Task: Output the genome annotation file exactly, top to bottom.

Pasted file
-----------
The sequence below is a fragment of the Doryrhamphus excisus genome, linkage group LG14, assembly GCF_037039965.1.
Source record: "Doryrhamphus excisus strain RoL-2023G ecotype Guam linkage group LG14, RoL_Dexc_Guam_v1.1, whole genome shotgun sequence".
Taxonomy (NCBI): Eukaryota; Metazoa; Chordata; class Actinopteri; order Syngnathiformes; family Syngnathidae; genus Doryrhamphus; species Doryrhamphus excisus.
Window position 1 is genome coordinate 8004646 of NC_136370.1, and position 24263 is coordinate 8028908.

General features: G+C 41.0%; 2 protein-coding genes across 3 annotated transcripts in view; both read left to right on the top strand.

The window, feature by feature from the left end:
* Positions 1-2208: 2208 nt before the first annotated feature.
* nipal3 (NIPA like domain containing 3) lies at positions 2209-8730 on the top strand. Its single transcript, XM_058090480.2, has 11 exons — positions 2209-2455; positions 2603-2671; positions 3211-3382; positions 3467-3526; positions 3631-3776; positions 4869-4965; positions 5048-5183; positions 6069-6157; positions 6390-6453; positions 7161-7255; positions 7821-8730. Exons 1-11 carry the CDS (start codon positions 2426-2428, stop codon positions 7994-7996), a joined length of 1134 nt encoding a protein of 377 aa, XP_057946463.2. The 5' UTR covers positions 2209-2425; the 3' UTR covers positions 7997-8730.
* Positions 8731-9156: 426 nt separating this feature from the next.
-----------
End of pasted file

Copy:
The sequence below is a fragment of the Doryrhamphus excisus genome, linkage group LG14, assembly GCF_037039965.1.
Source record: "Doryrhamphus excisus strain RoL-2023G ecotype Guam linkage group LG14, RoL_Dexc_Guam_v1.1, whole genome shotgun sequence".
Taxonomy (NCBI): Eukaryota; Metazoa; Chordata; class Actinopteri; order Syngnathiformes; family Syngnathidae; genus Doryrhamphus; species Doryrhamphus excisus.
Window position 1 is genome coordinate 8004646 of NC_136370.1, and position 24263 is coordinate 8028908.

General features: G+C 41.0%; 2 protein-coding genes across 3 annotated transcripts in view; both read left to right on the top strand.

The window, feature by feature from the left end:
* Positions 1-2208: 2208 nt before the first annotated feature.
* nipal3 (NIPA like domain containing 3) lies at positions 2209-8730 on the top strand. Its single transcript, XM_058090480.2, has 11 exons — positions 2209-2455; positions 2603-2671; positions 3211-3382; positions 3467-3526; positions 3631-3776; positions 4869-4965; positions 5048-5183; positions 6069-6157; positions 6390-6453; positions 7161-7255; positions 7821-8730. Exons 1-11 carry the CDS (start codon positions 2426-2428, stop codon positions 7994-7996), a joined length of 1134 nt encoding a protein of 377 aa, XP_057946463.2. The 5' UTR covers positions 2209-2425; the 3' UTR covers positions 7997-8730.
* Positions 8731-9156: 426 nt separating this feature from the next.